Today this lovely prayer of the deer is used to light and bless the Easter fires, as St. Patrick did when he arrived at Tara. It is still used as a shield against devils, poison, envy, and sudden death.
Great love letters endure
Love — mysterious, forbidden, secret, new love, and old — inspired some of the greatest letters ever written, notes so grand they are still treasured today.
Longest-lasting love letter – Arguably the greatest love letter has been read for literally thousands of years: The Song of Solomon, which appears in the Old Testament of the Bible. Written in 600 BC to one of his 700 wives, King Solomon writes: “…thou hast ravished my heart with one of thine eyes … How much better is thy love than wine!”
Tormented love – A 17th-century Portuguese nun, Mariana of Alcoforado, wrote broken-hearted letters to her lover of two years: the scoundrel Noel Bouton, Marquis de Chamilly. Proving himself a cad, Bouton published the letters, thus creating a new word in French for love letter: Portugals. One of Mariana’s lamentations: “… all my pleasure is in repeating your name a thousand times a day. Some nuns, who know the deplorable state to which you have reduced me, speak to me of you. I leave this room you visited so often as little as I may, and spend all my time gazing on your portrait, which I love a thousand times more than my own life.”
Mystery love – Scholars still debate the identity of Ludwig van Beethoven’s lover who, in 1812, he famously calls his ‘immortal (or eternal) beloved.’ It was a love not to be: “Even in bed my ideas yearn towards you, my Immortal Beloved, here and there joyfully, then again sadly, awaiting from Fate, whether it will listen to us.”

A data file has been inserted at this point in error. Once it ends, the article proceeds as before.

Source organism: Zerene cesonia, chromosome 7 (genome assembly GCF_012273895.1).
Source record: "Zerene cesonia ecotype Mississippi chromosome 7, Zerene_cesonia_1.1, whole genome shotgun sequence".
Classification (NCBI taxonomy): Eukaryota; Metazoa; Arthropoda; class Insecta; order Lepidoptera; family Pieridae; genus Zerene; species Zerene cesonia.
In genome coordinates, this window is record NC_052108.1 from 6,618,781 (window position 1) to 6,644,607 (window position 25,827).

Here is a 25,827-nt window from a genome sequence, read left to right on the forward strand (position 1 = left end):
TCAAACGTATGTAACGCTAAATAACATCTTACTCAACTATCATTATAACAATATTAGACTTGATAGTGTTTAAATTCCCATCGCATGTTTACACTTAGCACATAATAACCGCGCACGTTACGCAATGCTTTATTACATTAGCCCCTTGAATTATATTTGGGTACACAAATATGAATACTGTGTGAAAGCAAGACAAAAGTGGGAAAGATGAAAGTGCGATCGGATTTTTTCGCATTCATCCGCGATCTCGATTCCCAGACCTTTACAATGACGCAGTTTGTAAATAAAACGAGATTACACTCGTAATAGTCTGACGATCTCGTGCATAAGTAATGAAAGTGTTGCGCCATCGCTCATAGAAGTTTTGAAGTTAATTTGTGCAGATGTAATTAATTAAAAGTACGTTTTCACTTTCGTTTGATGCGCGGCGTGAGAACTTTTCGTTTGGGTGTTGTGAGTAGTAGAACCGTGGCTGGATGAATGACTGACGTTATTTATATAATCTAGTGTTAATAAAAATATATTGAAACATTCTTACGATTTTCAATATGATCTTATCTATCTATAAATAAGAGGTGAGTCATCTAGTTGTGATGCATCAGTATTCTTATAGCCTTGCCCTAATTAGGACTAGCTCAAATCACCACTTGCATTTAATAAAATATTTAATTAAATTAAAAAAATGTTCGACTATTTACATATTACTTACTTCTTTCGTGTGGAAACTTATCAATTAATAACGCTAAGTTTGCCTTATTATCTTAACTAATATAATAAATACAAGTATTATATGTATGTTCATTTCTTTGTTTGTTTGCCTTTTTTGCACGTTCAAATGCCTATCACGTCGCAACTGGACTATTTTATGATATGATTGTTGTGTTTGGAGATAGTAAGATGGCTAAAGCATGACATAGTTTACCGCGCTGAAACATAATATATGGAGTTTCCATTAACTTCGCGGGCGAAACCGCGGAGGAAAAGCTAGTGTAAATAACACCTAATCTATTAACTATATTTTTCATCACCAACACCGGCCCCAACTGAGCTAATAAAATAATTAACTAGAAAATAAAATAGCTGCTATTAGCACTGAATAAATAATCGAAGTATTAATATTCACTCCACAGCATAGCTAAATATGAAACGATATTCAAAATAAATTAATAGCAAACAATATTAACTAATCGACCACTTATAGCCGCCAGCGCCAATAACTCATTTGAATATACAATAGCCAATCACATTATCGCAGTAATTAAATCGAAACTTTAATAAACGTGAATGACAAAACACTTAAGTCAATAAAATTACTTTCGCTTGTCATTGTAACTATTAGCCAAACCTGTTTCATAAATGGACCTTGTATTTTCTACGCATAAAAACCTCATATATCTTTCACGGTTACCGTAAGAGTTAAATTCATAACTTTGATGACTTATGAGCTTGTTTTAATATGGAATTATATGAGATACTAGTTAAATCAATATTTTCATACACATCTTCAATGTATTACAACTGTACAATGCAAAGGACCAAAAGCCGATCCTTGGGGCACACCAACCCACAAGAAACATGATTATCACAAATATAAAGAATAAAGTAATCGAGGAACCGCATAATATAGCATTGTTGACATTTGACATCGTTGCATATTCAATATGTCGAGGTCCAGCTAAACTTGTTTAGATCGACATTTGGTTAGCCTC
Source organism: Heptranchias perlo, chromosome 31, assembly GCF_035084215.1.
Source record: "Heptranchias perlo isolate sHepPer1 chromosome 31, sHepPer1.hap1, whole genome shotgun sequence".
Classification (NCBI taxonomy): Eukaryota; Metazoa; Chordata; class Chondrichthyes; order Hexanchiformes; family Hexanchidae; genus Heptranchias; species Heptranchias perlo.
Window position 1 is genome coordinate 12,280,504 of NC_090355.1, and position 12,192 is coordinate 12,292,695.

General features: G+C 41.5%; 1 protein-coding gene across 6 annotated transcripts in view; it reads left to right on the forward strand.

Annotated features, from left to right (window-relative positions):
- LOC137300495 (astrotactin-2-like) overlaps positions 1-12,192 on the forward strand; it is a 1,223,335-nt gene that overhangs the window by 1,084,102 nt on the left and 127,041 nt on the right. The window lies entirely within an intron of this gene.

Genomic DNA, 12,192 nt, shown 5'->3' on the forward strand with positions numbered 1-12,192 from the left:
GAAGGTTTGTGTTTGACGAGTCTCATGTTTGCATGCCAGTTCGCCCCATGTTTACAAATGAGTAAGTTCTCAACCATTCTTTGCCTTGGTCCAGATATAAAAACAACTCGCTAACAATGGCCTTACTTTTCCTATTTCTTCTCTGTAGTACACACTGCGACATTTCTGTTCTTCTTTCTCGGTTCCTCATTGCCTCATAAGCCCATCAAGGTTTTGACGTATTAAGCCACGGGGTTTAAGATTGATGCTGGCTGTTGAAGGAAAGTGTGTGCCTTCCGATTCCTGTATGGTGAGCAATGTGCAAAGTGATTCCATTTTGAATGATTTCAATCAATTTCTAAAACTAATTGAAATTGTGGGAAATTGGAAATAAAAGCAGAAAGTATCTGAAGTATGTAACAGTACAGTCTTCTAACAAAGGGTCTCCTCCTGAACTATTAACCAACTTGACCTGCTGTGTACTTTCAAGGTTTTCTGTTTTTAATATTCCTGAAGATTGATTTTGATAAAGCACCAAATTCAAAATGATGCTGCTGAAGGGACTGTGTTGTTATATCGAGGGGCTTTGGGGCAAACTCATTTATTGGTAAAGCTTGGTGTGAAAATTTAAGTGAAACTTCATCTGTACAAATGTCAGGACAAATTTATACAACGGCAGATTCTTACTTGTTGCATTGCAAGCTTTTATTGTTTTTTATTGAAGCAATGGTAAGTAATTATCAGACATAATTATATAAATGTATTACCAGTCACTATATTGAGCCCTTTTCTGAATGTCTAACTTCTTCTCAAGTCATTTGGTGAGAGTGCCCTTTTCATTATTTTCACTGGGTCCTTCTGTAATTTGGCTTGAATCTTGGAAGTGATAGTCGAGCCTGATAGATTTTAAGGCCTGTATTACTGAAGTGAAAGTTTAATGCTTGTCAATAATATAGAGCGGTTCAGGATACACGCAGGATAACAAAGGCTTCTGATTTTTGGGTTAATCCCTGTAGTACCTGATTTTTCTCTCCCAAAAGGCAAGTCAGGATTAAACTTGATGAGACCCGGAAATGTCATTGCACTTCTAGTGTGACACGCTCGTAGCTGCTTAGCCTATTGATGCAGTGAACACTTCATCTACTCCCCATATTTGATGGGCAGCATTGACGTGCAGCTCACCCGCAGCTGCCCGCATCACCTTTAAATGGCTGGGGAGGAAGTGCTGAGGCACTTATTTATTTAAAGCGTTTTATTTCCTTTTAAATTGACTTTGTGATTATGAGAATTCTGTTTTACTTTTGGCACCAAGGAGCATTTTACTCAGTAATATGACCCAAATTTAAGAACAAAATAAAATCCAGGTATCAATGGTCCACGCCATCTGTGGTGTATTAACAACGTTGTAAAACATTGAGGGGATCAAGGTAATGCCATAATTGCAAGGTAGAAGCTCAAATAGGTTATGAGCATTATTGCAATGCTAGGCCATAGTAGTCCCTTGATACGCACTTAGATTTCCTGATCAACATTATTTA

Presidential love – President Richard Nixon’s love for his wife Pat was well known. In the early years of their relationship, he writes to Pat, referring to himself in the third person: “…when the wind blows and the rains fall and the sun shines through the clouds (as it is now) he still resolves … that nothing so fine ever happened to him or anyone else as falling in love with Thee — my dearest heart.”
Comedian love – From bad-boy comedian George Carlin to his wife Sally Wade:
“Sallyburger, If you took the number of sub-atomic particles in the universe and multiplied that number times itself that many times; and then added the total number of microseconds since the beginning of time, times itself; and then added 803 — you would still have only the tiniest fraction of a billion-billionth percent of the amount of love I have for you. Love, your candle partner, the romantic Mr. Carlin, your eternal flame.”
Valentine’s Day trivia quiz
Test your knowledge with this fun Valentine’s Day quiz.
1. What Italian city receives thousands of cards addressed to Juliet every Valentine’s Day?
2. In Canada, you can find Love (the village) in what province?
a. British Columbia
2. According to the Greeting Card Association, approximately how many cards are exchanged on Valentine’s Day worldwide?
a. 250 million
b. 500 million
c. 750 million
d. 1 billion
3. What ancient pagan festival was once celebrated in Rome on February 14?
4. According to historians, the first valentine love letter was written in 1415 by an imprisoned duke. What language was it written in?
6. In the Middle Ages, what organ was associated with love?
a. The heart
b. The stomach
c. The liver
d. The kidneys
Answers: 1b, 2c, 3d, 4a, 5b, 6c
On the 12th day of Christmas: Much less fun.
One of the most fun stories of the Christmas season is that of the Three Kings visiting the baby Jesus, bringing him gifts.
That gift-giving day is on the calendar as the 12th day after Christmas, Jan. 6, just about the time when most of us are packing away the gold, frankincense, and myrrh for the year.
Some people undecorate on January 1. If decorations have been up since before Thanksgiving, removing them right after New Year’s Day is recommended. The neighbors are probably tired of your lighted Santa, reindeer, and trees. The real Christmas tree and wreaths are getting pretty dry by that time.
Still, many people are sad to see their outdoor and indoor decorations go and wait until the unofficial undecorating day of January 6.